6 Common But Untrue Myths About Smartphone Batteries

Don't use Bluetooth, only charge an empty battery, etc. People believe a lot of things about smartphone batteries. Many of them aren't true. Read on to learn more.

There’s a lot of perceived wisdom out there about smartphone batteries and how best to use them. It's understandable because battery life tends to be one of the biggest bugbears that smartphone users have. Unfortunately, a lot of that is stuff that was true for older batteries no longer makes sense. Even worse, some of it was quite simply never true. So, if you're doing any of the following things, you can stop. It is not doing what you think it is doing.


Did you know these battery-related things are all myths?


Never leave your phone on to charge all night


The myth here seems to be that it will somehow overload the battery and even make it explode. In reality, it's not a big deal. This was true of older models but is not an issue with modern batteries. These things are called smartphones for a reason. Your device will recognise when it is fully charged and simply stop charging.


Wait until your battery is completely empty before you charge it again


This is also a common, but wrong, belief. It’s another one of the things that was once true but is no longer applicable to modern phones. In the olden days, batteries that were charged when only partially empty would start to believe that was their total capacity, meaning that battery life would get shorter and shorter. However, the only batteries that did that were nickel-based batteries. These days we use lithium ion batteries in our smartphones, and here's the good news, new model batteries just don't do that.


Nowadays, it's actually much better to keep some amount of charge on your battery at all times. All batteries have a limited number of charge cycles before they will be irreparably kaput. When your phone completely runs out of battery and dies, that’s one cycle gone. It will become unstable if you let it empty completely too many times.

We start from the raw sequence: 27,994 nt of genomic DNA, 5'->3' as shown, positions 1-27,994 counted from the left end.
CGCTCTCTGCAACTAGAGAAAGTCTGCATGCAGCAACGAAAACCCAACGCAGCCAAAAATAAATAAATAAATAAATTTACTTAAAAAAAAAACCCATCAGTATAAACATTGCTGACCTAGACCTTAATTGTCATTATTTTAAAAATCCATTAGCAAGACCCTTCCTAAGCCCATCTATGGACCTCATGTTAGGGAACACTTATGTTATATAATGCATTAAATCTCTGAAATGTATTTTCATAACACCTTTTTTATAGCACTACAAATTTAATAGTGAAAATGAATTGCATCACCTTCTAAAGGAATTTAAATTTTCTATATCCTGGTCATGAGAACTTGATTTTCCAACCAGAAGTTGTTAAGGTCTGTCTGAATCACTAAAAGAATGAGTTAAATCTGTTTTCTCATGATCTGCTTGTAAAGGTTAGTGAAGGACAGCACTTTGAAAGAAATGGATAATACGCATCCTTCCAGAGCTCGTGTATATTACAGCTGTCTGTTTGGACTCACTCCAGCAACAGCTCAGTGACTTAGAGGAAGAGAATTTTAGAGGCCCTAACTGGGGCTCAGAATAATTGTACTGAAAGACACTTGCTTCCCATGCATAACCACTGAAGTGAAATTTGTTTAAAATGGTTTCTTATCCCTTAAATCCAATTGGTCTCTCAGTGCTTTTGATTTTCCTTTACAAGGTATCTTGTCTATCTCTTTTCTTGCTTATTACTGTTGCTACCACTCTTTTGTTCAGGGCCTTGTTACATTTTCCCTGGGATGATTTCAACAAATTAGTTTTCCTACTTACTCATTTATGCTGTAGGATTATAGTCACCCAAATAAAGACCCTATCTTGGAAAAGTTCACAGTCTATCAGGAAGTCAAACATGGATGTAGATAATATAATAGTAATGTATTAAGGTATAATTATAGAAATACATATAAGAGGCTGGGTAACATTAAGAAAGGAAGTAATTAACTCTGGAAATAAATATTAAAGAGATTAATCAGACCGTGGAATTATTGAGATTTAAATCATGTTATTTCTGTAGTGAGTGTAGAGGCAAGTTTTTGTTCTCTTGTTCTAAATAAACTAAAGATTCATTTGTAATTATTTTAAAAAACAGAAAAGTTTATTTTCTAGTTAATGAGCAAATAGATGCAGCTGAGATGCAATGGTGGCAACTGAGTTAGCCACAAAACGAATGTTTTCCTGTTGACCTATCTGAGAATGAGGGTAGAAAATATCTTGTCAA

Don't use your phone while it is plugged in to charge


The belief is that this will cause the battery to overheat while you usage output is sucking power as fast as the battery can input charge. This one isn't a total myth. It's probably not a good idea to use your phone while it is plugged into a dodgy knock-off charger, but with official chargers and reputable off-brand chargers, you should be absolutely fine.


Having a bunch of apps running will quickly drain your battery


Nope. It's understandable that people continue to believe this, For starters it makes sense on your laptop, so why wouldn't it on your phone? Right? Wrong. Apps that are open but unused don't really put any strain on your device. What does put strain on it is reopening them all the next time you want to use them.


Shutting all your apps won’t improve battery life


You can save a lot of battery by turning off things like WiFi, Bluetooth and location services


Again, this used to be true, but shockingly enough, manufacturers do actually try to fix the things that were an issue in earlier models. So now the benefit you may receive from this is only minimal. Don't bother activating flight mode in a bid to extend your dying battery's lifespan.


Don’t bother switching on airplane mode to save power


Location services aren’t as power-hungry as you think


Only ever use the charger supplied by the device's manufacturer


Unfortunately this myth was included in a lot of users manuals. Why? Because the manufacturers want you to buy chargers from them of course. It’s absolutely fine to use an off-brand charger, although tests have shown that they don't quite live up to official charger standards. If you buy from reputable electronics brands however you won't have a problem. What you should avoid though are the dirt-cheap knock-off chargers. These not only won't work very well but can actually be dangerous. So really this is sort of half-myth, half-truth.


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